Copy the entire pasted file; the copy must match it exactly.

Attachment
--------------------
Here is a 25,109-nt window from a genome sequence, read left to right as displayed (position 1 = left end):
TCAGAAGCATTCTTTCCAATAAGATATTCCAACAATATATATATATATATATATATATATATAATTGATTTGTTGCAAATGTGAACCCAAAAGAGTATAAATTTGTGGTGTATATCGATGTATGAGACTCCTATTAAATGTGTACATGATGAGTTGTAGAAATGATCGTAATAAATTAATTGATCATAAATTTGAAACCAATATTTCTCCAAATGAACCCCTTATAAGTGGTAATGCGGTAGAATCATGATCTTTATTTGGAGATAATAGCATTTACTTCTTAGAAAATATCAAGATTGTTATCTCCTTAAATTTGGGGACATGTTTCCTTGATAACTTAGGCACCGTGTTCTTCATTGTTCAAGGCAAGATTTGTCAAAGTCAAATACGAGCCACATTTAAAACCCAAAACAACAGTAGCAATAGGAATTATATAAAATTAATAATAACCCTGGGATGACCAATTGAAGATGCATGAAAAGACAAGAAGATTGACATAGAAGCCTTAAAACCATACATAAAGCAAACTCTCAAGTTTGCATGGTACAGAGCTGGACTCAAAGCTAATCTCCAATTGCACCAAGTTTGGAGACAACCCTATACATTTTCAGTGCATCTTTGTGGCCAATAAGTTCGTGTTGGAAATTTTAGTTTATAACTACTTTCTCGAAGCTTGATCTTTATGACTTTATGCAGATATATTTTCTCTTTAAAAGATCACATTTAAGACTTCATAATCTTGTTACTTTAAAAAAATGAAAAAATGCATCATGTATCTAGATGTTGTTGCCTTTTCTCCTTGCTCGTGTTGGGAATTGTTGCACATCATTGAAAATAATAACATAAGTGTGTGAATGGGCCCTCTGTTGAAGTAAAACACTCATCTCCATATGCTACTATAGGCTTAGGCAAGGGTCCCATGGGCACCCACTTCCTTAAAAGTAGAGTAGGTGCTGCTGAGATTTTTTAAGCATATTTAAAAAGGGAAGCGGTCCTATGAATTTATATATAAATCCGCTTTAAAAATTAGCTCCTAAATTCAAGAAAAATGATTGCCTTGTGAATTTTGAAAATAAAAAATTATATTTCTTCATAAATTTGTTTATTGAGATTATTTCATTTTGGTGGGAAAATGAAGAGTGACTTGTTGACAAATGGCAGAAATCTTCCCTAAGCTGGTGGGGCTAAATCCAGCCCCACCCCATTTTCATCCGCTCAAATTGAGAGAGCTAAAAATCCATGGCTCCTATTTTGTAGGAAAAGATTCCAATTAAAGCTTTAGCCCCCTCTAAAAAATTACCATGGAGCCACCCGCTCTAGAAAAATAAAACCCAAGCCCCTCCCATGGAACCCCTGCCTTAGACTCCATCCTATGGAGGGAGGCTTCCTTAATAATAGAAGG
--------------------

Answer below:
Here is a 25,109-nt window from a genome sequence, read left to right as displayed (position 1 = left end):
TCAGAAGCATTCTTTCCAATAAGATATTCCAACAATATATATATATATATATATATATATATAATTGATTTGTTGCAAATGTGAACCCAAAAGAGTATAAATTTGTGGTGTATATCGATGTATGAGACTCCTATTAAATGTGTACATGATGAGTTGTAGAAATGATCGTAATAAATTAATTGATCATAAATTTGAAACCAATATTTCTCCAAATGAACCCCTTATAAGTGGTAATGCGGTAGAATCATGATCTTTATTTGGAGATAATAGCATTTACTTCTTAGAAAATATCAAGATTGTTATCTCCTTAAATTTGGGGACATGTTTCCTTGATAACTTAGGCACCGTGTTCTTCATTGTTCAAGGCAAGATTTGTCAAAGTCAAATACGAGCCACATTTAAAACCCAAAACAACAGTAGCAATAGGAATTATATAAAATTAATAATAACCCTGGGATGACCAATTGAAGATGCATGAAAAGACAAGAAGATTGACATAGAAGCCTTAAAACCATACATAAAGCAAACTCTCAAGTTTGCATGGTACAGAGCTGGACTCAAAGCTAATCTCCAATTGCACCAAGTTTGGAGACAACCCTATACATTTTCAGTGCATCTTTGTGGCCAATAAGTTCGTGTTGGAAATTTTAGTTTATAACTACTTTCTCGAAGCTTGATCTTTATGACTTTATGCAGATATATTTTCTCTTTAAAAGATCACATTTAAGACTTCATAATCTTGTTACTTTAAAAAAATGAAAAAATGCATCATGTATCTAGATGTTGTTGCCTTTTCTCCTTGCTCGTGTTGGGAATTGTTGCACATCATTGAAAATAATAACATAAGTGTGTGAATGGGCCCTCTGTTGAAGTAAAACACTCATCTCCATATGCTACTATAGGCTTAGGCAAGGGTCCCATGGGCACCCACTTCCTTAAAAGTAGAGTAGGTGCTGCTGAGATTTTTTAAGCATATTTAAAAAGGGAAGCGGTCCTATGAATTTATATATAAATCCGCTTTAAAAATTAGCTCCTAAATTCAAGAAAAATGATTGCCTTGTGAATTTTGAAAATAAAAAATTATATTTCTTCATAAATTTGTTTATTGAGATTATTTCATTTTGGTGGGAAAATGAAGAGTGACTTGTTGACAAATGGCAGAAATCTTCCCTAAGCTGGTGGGGCTAAATCCAGCCCCACCCCATTTTCATCCGCTCAAATTGAGAGAGCTAAAAATCCATGGCTCCTATTTTGTAGGAAAAGATTCCAATTAAAGCTTTAGCCCCCTCTAAAAAATTACCATGGAGCCACCCGCTCTAGAAAAATAAAACCCAAGCCCCTCCCATGGAACCCCTGCCTTAGACTCCATCCTATGGAGGGAGGCTTCCTTAATAATAGAAGG